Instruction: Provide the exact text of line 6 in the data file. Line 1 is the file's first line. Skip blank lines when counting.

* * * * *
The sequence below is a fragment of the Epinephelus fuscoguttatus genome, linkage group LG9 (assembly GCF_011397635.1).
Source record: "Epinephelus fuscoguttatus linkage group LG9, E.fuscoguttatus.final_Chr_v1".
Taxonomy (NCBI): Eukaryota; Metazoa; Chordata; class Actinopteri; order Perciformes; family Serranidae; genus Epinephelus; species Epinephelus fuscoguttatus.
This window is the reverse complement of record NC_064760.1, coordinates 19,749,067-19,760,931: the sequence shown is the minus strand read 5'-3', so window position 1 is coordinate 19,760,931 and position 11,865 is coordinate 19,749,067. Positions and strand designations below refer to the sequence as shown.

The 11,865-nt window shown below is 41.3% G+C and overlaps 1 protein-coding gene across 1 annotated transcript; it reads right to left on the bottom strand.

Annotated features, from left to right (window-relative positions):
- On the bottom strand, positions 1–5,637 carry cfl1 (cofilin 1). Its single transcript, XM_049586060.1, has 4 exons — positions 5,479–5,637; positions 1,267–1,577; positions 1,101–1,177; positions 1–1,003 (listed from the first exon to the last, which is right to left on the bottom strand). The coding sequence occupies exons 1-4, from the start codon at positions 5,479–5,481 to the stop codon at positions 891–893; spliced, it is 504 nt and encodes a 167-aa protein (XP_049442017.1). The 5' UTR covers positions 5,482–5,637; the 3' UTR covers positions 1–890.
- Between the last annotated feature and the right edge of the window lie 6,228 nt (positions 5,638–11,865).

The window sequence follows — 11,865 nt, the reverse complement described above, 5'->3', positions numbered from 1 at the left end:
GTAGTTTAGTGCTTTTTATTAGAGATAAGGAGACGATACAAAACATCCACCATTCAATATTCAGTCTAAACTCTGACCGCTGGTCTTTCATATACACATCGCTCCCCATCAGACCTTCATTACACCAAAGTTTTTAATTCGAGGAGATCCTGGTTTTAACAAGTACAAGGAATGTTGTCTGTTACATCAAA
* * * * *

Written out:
Annotated features, from left to right (window-relative positions):